Lexington, Ky.—Nov. 7
According to judge Archie Cox, there were two things that put Zayna Rizvi on top of this year’s ASPCA Maclay Final at the National Horse Show: forward riding and execution.
“She [came] in the ring, came around the turn, and she went from where the out-gate is and started going forward to the first jump,” said Cox. “You have to go forward to the first if you want to go forward to them all.”
That strong first round put Rizvi on top to start, and she stayed there after the flat. After slipping to second place after Round 2 she nailed the no-stirrups ride-off to take the title back to Wellington, Florida.
Rizvi edged out Catalina Peralta, who moved up from third to second, and Audrey Schulze, who claimed third on Mac One III.
Rizvi was effusively grateful to her trainers at North Run and her horse Finnick.
“This is my fourth equitation finals season on Finn,” said Rizvi, 16. “My first show on him was Maclay regionals four years ago. I remember I came out of the ring and I looked at [trainer] Missy [Clark] and said ‘This is my soul mate.’ Ever since then, I feel like every time we step in the ring we just click. Something works, but he’s the best partner ever. He always tries his hardest for me.”
Rizvi has been knocking at the door for a big finish all season, riding to 11th in the Platinum Performance USEF Show Jumping Talent Search Final (New Jersey), 10th at the Washington International Equitation Championship (North Carolina) and earning a hard-fought second-placed finish at the Dover Saddlery USEF Hunter Seat Medal Final (Pennsylvania).
“I don’t think it’s anything that special that we do, it’s kind of what we do all year,” Clark said. “Zayna is so well-versed in the jumper ring, so my theory is always it’s not a different sport, the equitation ring. We do a lot of flatwork lessons and we do our coursework but I don’t think we do anything unusual other than what we do all year. Zayna is such a remarkable talent and such a great student, she makes it easy.”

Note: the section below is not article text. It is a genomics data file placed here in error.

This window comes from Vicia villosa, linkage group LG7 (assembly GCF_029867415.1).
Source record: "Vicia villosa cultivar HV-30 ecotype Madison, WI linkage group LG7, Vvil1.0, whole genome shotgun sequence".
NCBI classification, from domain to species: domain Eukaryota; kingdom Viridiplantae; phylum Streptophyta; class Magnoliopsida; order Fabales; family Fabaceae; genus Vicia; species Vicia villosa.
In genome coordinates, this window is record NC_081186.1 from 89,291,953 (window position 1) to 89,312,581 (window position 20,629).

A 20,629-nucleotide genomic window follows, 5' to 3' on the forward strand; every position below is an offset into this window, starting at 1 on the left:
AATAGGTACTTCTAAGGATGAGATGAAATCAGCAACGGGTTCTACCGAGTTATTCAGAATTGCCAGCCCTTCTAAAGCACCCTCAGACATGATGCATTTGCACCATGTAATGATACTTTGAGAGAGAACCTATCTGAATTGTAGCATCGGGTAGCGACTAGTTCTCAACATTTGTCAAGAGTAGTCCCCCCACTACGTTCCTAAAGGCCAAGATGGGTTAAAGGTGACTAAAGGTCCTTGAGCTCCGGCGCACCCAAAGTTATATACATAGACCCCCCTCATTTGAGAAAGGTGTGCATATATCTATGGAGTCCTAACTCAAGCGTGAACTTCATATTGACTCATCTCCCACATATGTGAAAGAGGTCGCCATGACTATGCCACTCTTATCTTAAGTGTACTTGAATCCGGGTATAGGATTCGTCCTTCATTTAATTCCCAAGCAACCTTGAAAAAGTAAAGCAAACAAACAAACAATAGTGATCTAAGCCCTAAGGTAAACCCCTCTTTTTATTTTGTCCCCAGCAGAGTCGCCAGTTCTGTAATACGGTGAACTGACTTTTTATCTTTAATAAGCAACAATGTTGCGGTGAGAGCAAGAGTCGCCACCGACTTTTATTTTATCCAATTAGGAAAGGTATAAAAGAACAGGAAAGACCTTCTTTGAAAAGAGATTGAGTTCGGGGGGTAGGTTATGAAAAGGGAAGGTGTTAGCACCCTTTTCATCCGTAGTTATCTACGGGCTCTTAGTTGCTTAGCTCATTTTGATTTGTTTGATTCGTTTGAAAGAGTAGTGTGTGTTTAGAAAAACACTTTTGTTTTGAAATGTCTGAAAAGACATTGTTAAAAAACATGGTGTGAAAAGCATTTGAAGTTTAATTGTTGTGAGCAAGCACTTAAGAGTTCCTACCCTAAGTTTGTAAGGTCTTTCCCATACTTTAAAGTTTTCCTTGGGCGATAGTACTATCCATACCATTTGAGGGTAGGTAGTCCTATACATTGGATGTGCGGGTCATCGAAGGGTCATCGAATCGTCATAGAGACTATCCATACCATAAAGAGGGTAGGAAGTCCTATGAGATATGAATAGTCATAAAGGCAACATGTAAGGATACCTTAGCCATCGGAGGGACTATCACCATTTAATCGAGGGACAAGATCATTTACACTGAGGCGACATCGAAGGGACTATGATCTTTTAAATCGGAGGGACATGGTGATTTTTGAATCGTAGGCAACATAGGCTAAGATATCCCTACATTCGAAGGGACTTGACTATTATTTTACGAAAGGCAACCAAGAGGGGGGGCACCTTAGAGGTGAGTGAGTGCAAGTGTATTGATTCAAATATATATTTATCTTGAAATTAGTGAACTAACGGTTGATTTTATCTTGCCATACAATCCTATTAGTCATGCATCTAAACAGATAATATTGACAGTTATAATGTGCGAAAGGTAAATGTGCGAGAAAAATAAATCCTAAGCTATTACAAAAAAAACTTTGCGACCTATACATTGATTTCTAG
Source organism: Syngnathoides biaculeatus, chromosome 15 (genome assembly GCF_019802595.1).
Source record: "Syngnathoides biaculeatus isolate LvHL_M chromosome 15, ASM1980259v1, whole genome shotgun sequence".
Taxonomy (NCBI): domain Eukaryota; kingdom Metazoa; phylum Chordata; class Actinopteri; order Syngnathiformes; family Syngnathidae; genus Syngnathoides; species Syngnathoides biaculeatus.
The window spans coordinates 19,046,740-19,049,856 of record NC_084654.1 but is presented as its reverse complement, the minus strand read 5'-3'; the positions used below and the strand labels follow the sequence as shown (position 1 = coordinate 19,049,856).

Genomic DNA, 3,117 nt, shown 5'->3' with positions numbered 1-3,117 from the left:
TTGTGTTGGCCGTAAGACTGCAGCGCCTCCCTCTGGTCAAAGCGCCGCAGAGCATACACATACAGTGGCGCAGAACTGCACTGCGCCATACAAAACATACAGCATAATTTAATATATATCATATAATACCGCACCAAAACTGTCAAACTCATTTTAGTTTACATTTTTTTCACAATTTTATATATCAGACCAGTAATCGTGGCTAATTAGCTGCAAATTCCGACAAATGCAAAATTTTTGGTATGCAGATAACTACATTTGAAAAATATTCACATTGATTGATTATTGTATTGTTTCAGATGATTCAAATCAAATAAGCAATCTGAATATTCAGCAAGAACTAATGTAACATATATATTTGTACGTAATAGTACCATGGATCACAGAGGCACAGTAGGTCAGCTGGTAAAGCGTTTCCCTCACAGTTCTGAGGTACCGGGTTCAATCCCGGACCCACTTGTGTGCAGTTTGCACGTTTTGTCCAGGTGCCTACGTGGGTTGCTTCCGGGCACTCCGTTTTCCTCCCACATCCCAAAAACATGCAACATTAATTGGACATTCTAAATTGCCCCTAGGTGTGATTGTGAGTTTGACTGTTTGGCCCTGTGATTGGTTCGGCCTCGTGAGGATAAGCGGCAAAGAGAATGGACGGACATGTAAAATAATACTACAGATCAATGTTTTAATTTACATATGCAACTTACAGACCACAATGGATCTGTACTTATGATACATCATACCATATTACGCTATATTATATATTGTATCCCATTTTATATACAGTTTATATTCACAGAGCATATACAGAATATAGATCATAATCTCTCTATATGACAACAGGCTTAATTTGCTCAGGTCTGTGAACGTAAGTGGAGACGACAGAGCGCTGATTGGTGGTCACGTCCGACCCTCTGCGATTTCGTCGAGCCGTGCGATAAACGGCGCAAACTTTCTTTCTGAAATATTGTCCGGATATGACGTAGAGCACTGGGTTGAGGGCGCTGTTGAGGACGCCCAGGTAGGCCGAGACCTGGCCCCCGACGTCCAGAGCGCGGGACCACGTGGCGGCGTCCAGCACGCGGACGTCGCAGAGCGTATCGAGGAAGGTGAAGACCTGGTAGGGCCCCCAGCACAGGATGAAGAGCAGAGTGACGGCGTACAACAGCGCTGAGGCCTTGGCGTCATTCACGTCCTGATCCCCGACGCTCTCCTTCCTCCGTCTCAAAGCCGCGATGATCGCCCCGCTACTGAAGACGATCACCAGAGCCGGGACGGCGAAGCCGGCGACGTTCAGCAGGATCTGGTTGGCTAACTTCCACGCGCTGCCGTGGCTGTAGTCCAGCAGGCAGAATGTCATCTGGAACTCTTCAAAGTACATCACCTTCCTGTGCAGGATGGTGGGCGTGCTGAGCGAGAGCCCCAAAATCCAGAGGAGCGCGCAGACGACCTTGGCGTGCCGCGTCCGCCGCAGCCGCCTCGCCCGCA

Bobby Murphy helped the judges design the course, and many at the show remarked on how beautiful the ring looked. There were few wings on fences, and plenty of interesting-looking jumps. The tough first round, featuring many bending lines that forced riders to be precise with their track, caused plenty of problems.
“Bobby actually listened and gave us exactly what we asked for and more,” said Keri Kampsen , who won the class herself with help from Schulze’s trainer Frank Madden in 1997. “It was a really great day, and to be on the other side of that table in that special class from when I won it as a kid meant a lot to me.”
Peralta was emotional about her second-place finish on Clover.
“This year has been a bit tough,” said Peralta, Geneva, Florida. “I lost two horses this year and some family members as well so it means a lot. Although I didn’t end up with a win, I’m extremely grateful to be able to be reserve champion and just compete in this class, honestly, with a fantastic horse. [Trainer] Stacia [Klein Madden] is incredible. She’s helped me with so much in overcoming such difficulties and I’m so grateful for the team at Beacon Hill. They’re my family.”
Judges Cox and Kampsen were especially impressed with Schulze, who was the class pathfinder.
“When Audrey went first, I looked at Keri and I said, ‘She just gave them a riding lesson,’ ” Cox said. “She used her cluck in the in-and-out. It was so appreciated.”
Schulze said she didn’t mind going first.
“I knew I was prepared coming into this week,” said Schulze, Ridgewood, New Jersey. “It was interesting that the list came out so early in the week, so I had all week to think about it. I knew that I was ready and I was going to walk my course and have my plan and go in and execute it exactly how I wanted it. And that’s what I did and it worked out nicely.”
Want more National Horse Show? The Chronicle is in Kentucky bringing you news and photos all week. Don’t forget to follow the Chronicle on Facebook, Twitter and Instagram @Chronofhorse. And check out the Nov. 22 issue of The Chronicle of the Horse magazine for more analysis from the show.